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Collective Marketing Arrangements for Geographically Differentiated Agricultural Products: Welfare Impacts and Policy Implications

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  • Lence, Sergio H.
  • Marette, Stephan
  • Hayes, Dermot J.
  • Forster, Bruce A.

Abstract

We examine the incentives of atomistic producers to differentiate and collectively market products. We analyze market and welfare effects of alternative producer organizations, discuss circumstances under which they will evolve, and describe implications for the ongoing debate between the EU and the United States. As fixed costs of development and marketing increase and the anticipated market size falls, it becomes essential to increase the producer organization's ability to control supply to cover the fixed costs associated with the introduction of differentiated products. Counterintuitively, stronger property right protection for producer organizations may enhance welfare even after a differentiated product has been developed.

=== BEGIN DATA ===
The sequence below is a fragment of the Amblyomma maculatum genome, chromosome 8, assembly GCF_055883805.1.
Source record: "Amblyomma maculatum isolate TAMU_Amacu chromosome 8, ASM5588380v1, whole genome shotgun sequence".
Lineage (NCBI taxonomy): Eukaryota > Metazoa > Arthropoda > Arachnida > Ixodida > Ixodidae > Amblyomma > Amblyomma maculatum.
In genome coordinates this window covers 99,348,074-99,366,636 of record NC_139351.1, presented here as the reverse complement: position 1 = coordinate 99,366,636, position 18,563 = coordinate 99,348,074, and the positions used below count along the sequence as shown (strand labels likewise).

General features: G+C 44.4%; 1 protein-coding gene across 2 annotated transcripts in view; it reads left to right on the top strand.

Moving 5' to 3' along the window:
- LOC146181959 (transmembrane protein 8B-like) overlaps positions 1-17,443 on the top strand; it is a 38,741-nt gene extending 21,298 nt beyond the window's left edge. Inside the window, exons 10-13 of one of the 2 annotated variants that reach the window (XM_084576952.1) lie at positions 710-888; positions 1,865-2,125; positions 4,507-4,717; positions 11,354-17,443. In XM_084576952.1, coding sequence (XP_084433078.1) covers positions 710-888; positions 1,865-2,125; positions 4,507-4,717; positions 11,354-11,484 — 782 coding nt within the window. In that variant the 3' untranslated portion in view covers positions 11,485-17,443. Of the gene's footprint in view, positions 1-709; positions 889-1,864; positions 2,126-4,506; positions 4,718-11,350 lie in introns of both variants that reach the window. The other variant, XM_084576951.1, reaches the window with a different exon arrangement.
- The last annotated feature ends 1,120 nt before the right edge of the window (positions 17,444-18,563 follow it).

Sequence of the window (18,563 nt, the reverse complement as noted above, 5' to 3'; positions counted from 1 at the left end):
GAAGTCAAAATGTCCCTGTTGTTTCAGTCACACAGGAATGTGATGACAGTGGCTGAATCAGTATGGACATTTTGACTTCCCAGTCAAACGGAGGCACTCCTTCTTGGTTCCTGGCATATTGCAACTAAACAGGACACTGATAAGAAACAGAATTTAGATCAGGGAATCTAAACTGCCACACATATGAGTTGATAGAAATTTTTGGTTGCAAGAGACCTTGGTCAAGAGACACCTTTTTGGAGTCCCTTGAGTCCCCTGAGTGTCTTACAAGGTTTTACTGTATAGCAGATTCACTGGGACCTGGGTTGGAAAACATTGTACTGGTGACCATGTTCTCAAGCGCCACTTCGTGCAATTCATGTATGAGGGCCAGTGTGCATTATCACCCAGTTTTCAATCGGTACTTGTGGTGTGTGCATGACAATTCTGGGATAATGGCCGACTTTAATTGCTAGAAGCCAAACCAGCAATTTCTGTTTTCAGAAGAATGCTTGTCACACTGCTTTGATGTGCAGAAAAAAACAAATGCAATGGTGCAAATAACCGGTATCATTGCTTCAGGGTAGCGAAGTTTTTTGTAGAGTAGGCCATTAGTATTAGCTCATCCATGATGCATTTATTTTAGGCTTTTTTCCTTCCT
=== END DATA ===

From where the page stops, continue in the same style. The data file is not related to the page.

Suggested Citation

  • Lence, Sergio H. & Marette, Stephan & Hayes, Dermot J. & Forster, Bruce A., 2007. "Collective Marketing Arrangements for Geographically Differentiated Agricultural Products: Welfare Impacts and Policy Implications," Staff General Research Papers Archive 12758, Iowa State University, Department of Economics.
  • Handle: RePEc:isu:genres:12758
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    References listed on IDEAS

    as
    1. Dermot J. Hayes & Sergio H. Lence & Andrea Stoppa, 2004. "Farmer-owned brands?," Agribusiness, John Wiley & Sons, Ltd., vol. 20(3), pages 269-285.
    2. Zago, Angelo M. & Pick, Daniel H., 2004. "Labeling Policies in Food Markets: Private Incentives, Public Intervention, and Welfare Effects," Journal of Agricultural and Resource Economics, Western Agricultural Economics Association, vol. 29(1), pages 1-16, April.
    3. Stéphan Marette & John Crespi, 2003. "Can Quality Certification Lead to Stable Cartels?," Review of Industrial Organization, Springer;The Industrial Organization Society, vol. 23(1), pages 43-64, August.
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